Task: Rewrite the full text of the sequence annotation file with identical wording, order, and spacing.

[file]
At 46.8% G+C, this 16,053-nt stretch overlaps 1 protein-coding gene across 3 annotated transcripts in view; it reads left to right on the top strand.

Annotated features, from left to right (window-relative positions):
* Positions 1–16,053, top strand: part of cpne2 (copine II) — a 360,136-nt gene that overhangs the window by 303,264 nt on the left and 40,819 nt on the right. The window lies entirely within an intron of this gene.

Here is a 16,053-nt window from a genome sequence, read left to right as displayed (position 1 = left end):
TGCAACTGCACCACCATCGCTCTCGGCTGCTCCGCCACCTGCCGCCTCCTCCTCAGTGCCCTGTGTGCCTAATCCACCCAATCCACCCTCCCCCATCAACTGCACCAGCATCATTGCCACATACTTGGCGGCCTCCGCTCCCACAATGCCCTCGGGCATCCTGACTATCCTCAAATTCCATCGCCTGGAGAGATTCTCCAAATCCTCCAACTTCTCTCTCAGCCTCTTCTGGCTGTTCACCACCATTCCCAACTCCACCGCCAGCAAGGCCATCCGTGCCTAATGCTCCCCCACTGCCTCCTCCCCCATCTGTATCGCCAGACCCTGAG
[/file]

At 46.8% G+C, this 16,053-nt stretch overlaps 1 protein-coding gene across 3 annotated transcripts in view; it reads left to right on the top strand.

Annotated features, from left to right (window-relative positions):
* Positions 1–16,053, top strand: part of cpne2 (copine II) — a 360,136-nt gene that overhangs the window by 303,264 nt on the left and 40,819 nt on the right. The window lies entirely within an intron of this gene.

Here is a 16,053-nt window from a genome sequence, read left to right as displayed (position 1 = left end):
TGCAACTGCACCACCATCGCTCTCGGCTGCTCCGCCACCTGCCGCCTCCTCCTCAGTGCCCTGTGTGCCTAATCCACCCAATCCACCCTCCCCCATCAACTGCACCAGCATCATTGCCACATACTTGGCGGCCTCCGCTCCCACAATGCCCTCGGGCATCCTGACTATCCTCAAATTCCATCGCCTGGAGAGATTCTCCAAATCCTCCAACTTCTCTCTCAGCCTCTTCTGGCTGTTCACCACCATTCCCAACTCCACCGCCAGCAAGGCCATCCGTGCCTAATGCTCCCCCACTGCCTCCTCCCCCATCTGTATCGCCAGACCCTGAG